Saturday, July 30, 2005

Dilemma in the big tent

Bill Frist made some political waves this week by endorsing federal funding for more expansive stem-cell research.

This must be a dilemma for any Republican politician on the national stage. Certainly, there are a lot of culture-of-life types who oppose this research, and they are influential in Frist's party. But I think back to my experience canvassing in Austin last fall. Occasionally I would speak to Republicans who planned to vote for Kerry. More often than not, Bush's stem cell policy was their reason.

Apparently, Frist is coming back around to his pre-2001 position (in 2001, Bush offered a compromise supporting research to support only using existing "lines" of stem cells). So, if all else fails, maybe Frist can say, à la Kerry, that he opposed stem cell research before he supported it.

Monday, July 25, 2005

A flow to things

In Sally Potter's Yes:

– The dialogue is in rhyming iambic pentameter;
– The characters are never named;
– There is a "one-woman comic Greek chorus";
– Dialogue comes interspersed with inner monologue and soliloquy;
– The longest speech is that of a dead woman.

So don't expect "realism." But the film is a treat! The verse shouldn't scare you off — it is neither particularly difficult nor excessively distracting. By foregrounding the formalism inherent to storytelling, the verse contributes to a film whose sum is far greater than its parts. The cast, too, is excellent, with strong performances by Joan Allen and Simon Abkarian (in his English-language debut), who play lovers caught up in the cultural conflicts between East and West.

Unfortunately, the conclusion of Yes is marred by an unconvincing and politically convenient solution to the characters' dilemmas that comes even as language, the staff of this film's life, recedes. Perhaps Potter lacked the stomach for a difficult ending, but the conclusion does suggest a certain despair over the power of language, otherwise celebrated in this film. Just how seriously can we take the final idea, that " 'no' does not exist. There's only 'yes' "?

Despite its flaws, Yes is a grand and mainly successful experiment. I hope that more filmmakers will follow Potter in daring to tell new stories through older forms. (And perhaps more poets should try it, too.)

Sunday, July 24, 2005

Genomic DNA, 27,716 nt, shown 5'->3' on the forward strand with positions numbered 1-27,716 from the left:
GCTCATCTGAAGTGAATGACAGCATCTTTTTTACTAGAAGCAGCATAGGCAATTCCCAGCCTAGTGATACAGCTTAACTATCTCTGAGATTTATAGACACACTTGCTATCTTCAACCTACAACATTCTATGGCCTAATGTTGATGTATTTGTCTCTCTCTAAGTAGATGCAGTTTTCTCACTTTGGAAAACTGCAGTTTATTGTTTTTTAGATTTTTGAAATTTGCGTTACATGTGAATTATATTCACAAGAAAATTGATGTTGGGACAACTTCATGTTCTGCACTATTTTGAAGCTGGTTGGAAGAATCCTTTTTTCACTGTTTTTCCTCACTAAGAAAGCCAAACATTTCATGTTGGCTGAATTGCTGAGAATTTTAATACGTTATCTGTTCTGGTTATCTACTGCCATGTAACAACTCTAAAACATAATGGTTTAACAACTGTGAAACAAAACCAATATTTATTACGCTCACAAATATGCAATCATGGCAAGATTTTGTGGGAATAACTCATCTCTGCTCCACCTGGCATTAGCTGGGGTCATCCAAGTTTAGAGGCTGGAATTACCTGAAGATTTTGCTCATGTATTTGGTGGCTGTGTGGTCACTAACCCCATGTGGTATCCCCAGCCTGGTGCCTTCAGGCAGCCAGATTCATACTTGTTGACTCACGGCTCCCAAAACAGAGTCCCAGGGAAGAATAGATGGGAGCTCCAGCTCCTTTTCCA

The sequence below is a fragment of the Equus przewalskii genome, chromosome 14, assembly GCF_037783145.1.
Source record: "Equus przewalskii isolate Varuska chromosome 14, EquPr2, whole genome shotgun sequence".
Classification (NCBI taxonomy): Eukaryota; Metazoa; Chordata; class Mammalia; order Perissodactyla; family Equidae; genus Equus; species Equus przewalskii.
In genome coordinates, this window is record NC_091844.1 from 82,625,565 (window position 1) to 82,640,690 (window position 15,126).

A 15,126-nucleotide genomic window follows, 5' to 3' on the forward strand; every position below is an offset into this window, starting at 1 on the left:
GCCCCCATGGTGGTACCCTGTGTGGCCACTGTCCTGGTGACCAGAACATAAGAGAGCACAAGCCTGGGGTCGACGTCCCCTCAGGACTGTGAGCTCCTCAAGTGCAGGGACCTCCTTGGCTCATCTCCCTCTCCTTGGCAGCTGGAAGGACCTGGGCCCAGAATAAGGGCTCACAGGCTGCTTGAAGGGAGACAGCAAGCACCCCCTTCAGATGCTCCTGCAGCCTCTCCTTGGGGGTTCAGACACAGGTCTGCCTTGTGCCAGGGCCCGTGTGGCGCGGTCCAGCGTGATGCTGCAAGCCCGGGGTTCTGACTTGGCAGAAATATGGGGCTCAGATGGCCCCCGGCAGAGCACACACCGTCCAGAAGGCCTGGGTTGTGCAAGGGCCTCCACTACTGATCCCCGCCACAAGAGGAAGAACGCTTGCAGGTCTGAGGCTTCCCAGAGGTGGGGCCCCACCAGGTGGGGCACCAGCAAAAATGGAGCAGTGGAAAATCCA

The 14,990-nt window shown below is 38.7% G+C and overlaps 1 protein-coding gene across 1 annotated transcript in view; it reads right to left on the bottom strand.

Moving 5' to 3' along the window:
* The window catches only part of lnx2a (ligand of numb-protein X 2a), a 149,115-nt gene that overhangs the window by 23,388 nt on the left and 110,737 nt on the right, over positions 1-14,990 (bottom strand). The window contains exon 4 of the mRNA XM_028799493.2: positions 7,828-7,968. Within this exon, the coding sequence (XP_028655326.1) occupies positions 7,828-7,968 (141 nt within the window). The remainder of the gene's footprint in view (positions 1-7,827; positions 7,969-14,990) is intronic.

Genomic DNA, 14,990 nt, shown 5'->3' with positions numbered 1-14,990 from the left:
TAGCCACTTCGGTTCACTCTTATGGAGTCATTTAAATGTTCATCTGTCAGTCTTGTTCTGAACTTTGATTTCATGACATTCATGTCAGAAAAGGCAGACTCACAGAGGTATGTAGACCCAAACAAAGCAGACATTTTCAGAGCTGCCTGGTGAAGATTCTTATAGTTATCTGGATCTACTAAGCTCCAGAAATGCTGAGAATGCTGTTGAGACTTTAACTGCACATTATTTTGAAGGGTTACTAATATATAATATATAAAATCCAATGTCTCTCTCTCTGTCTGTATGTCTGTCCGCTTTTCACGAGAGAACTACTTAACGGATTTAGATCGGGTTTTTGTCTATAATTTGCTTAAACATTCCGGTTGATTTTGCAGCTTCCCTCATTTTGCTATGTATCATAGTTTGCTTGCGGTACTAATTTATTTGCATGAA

Eighty-two hours, thirty-four minutes, five seconds.
Armstrong paid tribute to his closest rivals and his team.

"I couldn't have done this without the team behind me - I owe them everything," said the American.

"Ullrich is a special rival and a special person and Basso is almost too good of a friend to race - he may be the future of the Tour."


"This is a hard Tour and hard work wins it. Vive Le Tour."
An exceptional athlete of exceptional graciousness.

Learning from angry men

The 1957 film 12 Angry Men is said to be one of the great liberal movies of all time. In this jury-room drama, Henry Fonda (Juror #8), a high-minded, liberal architect, persuades eleven peers to acquit a young man on trial for murder. Juror #8's triumph is an idealized version of the liberal American creed in action. The film's enduring appeal comes from its fascinating portrayal of the dynamics of a small and "angry" group. (In that sense, its appeal is similar to that of Who's Afraid of Virginia Woolf?)

Because we live in a time when liberals are in the minority, I'm interested in how Juror #8 persuades his peers. His approach offers today's liberals a useful lesson. Fonda's early speeches emphasize the mitigating factors of the defendant's troubled childhood and inadequate legal defense (an apparently liberal stance), but he only becomes persuasive when he casts doubt upon the prosecution's witnesses. This should not surprise us — not only would jurors not change their worldview in a couple of hours, they should be expected to vote based on the facts of the case regardless of their sentiment.